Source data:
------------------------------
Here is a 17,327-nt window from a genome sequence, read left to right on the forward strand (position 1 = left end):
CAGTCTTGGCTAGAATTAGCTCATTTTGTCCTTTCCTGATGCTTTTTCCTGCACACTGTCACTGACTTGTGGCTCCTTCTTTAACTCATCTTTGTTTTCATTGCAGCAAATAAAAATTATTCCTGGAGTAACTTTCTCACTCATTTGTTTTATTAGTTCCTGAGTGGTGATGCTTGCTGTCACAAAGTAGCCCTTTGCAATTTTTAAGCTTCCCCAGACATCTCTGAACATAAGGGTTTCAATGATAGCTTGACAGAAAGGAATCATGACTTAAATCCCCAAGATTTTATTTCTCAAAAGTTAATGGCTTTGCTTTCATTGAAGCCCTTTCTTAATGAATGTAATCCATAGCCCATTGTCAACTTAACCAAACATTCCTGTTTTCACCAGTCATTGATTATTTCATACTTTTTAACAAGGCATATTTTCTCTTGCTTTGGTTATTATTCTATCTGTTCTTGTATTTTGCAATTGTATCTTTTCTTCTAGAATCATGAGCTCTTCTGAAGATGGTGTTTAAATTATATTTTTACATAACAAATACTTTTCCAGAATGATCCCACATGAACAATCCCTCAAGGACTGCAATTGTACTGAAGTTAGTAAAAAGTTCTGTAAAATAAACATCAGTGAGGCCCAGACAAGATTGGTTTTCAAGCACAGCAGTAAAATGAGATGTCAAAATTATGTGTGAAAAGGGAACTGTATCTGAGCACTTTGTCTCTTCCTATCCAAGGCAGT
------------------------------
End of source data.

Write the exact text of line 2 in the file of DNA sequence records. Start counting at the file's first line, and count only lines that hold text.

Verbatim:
CAGTCTTGGCTAGAATTAGCTCATTTTGTCCTTTCCTGATGCTTTTTCCTGCACACTGTCACTGACTTGTGGCTCCTTCTTTAACTCATCTTTGTTTTCATTGCAGCAAATAAAAATTATTCCTGGAGTAACTTTCTCACTCATTTGTTTTATTAGTTCCTGAGTGGTGATGCTTGCTGTCACAAAGTAGCCCTTTGCAATTTTTAAGCTTCCCCAGACATCTCTGAACATAAGGGTTTCAATGATAGCTTGACAGAAAGGAATCATGACTTAAATCCCCAAGATTTTATTTCTCAAAAGTTAATGGCTTTGCTTTCATTGAAGCCCTTTCTTAATGAATGTAATCCATAGCCCATTGTCAACTTAACCAAACATTCCTGTTTTCACCAGTCATTGATTATTTCATACTTTTTAACAAGGCATATTTTCTCTTGCTTTGGTTATTATTCTATCTGTTCTTGTATTTTGCAATTGTATCTTTTCTTCTAGAATCATGAGCTCTTCTGAAGATGGTGTTTAAATTATATTTTTACATAACAAATACTTTTCCAGAATGATCCCACATGAACAATCCCTCAAGGACTGCAATTGTACTGAAGTTAGTAAAAAGTTCTGTAAAATAAACATCAGTGAGGCCCAGACAAGATTGGTTTTCAAGCACAGCAGTAAAATGAGATGTCAAAATTATGTGTGAAAAGGGAACTGTATCTGAGCACTTTGTCTCTTCCTATCCAAGGCAGT